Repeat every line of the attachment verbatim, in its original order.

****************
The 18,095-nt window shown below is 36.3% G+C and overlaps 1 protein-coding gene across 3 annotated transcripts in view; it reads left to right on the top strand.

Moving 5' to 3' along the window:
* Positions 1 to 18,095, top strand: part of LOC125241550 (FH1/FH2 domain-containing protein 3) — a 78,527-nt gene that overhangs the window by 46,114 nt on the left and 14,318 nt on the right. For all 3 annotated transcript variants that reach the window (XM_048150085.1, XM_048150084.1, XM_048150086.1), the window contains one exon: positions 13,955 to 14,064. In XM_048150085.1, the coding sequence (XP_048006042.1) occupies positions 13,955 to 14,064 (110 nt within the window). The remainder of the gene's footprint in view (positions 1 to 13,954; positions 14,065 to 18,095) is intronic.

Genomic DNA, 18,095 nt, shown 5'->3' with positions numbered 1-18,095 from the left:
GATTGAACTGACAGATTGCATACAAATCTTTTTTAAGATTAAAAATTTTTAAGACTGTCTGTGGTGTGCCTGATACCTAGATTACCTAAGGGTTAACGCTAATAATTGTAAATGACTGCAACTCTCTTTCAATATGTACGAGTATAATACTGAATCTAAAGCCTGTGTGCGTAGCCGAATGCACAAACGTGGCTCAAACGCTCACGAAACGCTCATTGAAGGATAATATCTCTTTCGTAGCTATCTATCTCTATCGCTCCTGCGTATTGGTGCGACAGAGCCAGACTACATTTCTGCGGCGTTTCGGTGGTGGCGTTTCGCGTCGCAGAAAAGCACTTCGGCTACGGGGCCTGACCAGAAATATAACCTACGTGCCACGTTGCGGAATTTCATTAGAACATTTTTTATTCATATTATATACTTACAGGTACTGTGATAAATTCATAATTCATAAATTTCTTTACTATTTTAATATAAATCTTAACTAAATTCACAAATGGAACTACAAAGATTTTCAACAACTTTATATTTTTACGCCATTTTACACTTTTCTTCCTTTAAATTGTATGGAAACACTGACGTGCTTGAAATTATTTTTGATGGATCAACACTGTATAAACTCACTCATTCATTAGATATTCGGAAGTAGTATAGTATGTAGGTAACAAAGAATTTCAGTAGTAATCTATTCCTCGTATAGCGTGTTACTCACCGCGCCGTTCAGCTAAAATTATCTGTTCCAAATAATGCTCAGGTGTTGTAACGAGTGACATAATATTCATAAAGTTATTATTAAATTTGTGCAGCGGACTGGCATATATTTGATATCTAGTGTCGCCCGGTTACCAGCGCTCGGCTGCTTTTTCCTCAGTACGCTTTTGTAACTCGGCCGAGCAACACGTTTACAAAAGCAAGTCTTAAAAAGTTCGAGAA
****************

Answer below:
The 18,095-nt window shown below is 36.3% G+C and overlaps 1 protein-coding gene across 3 annotated transcripts in view; it reads left to right on the top strand.

Moving 5' to 3' along the window:
* Positions 1 to 18,095, top strand: part of LOC125241550 (FH1/FH2 domain-containing protein 3) — a 78,527-nt gene that overhangs the window by 46,114 nt on the left and 14,318 nt on the right. For all 3 annotated transcript variants that reach the window (XM_048150085.1, XM_048150084.1, XM_048150086.1), the window contains one exon: positions 13,955 to 14,064. In XM_048150085.1, the coding sequence (XP_048006042.1) occupies positions 13,955 to 14,064 (110 nt within the window). The remainder of the gene's footprint in view (positions 1 to 13,954; positions 14,065 to 18,095) is intronic.

Genomic DNA, 18,095 nt, shown 5'->3' with positions numbered 1-18,095 from the left:
GATTGAACTGACAGATTGCATACAAATCTTTTTTAAGATTAAAAATTTTTAAGACTGTCTGTGGTGTGCCTGATACCTAGATTACCTAAGGGTTAACGCTAATAATTGTAAATGACTGCAACTCTCTTTCAATATGTACGAGTATAATACTGAATCTAAAGCCTGTGTGCGTAGCCGAATGCACAAACGTGGCTCAAACGCTCACGAAACGCTCATTGAAGGATAATATCTCTTTCGTAGCTATCTATCTCTATCGCTCCTGCGTATTGGTGCGACAGAGCCAGACTACATTTCTGCGGCGTTTCGGTGGTGGCGTTTCGCGTCGCAGAAAAGCACTTCGGCTACGGGGCCTGACCAGAAATATAACCTACGTGCCACGTTGCGGAATTTCATTAGAACATTTTTTATTCATATTATATACTTACAGGTACTGTGATAAATTCATAATTCATAAATTTCTTTACTATTTTAATATAAATCTTAACTAAATTCACAAATGGAACTACAAAGATTTTCAACAACTTTATATTTTTACGCCATTTTACACTTTTCTTCCTTTAAATTGTATGGAAACACTGACGTGCTTGAAATTATTTTTGATGGATCAACACTGTATAAACTCACTCATTCATTAGATATTCGGAAGTAGTATAGTATGTAGGTAACAAAGAATTTCAGTAGTAATCTATTCCTCGTATAGCGTGTTACTCACCGCGCCGTTCAGCTAAAATTATCTGTTCCAAATAATGCTCAGGTGTTGTAACGAGTGACATAATATTCATAAAGTTATTATTAAATTTGTGCAGCGGACTGGCATATATTTGATATCTAGTGTCGCCCGGTTACCAGCGCTCGGCTGCTTTTTCCTCAGTACGCTTTTGTAACTCGGCCGAGCAACACGTTTACAAAAGCAAGTCTTAAAAAGTTCGAGAA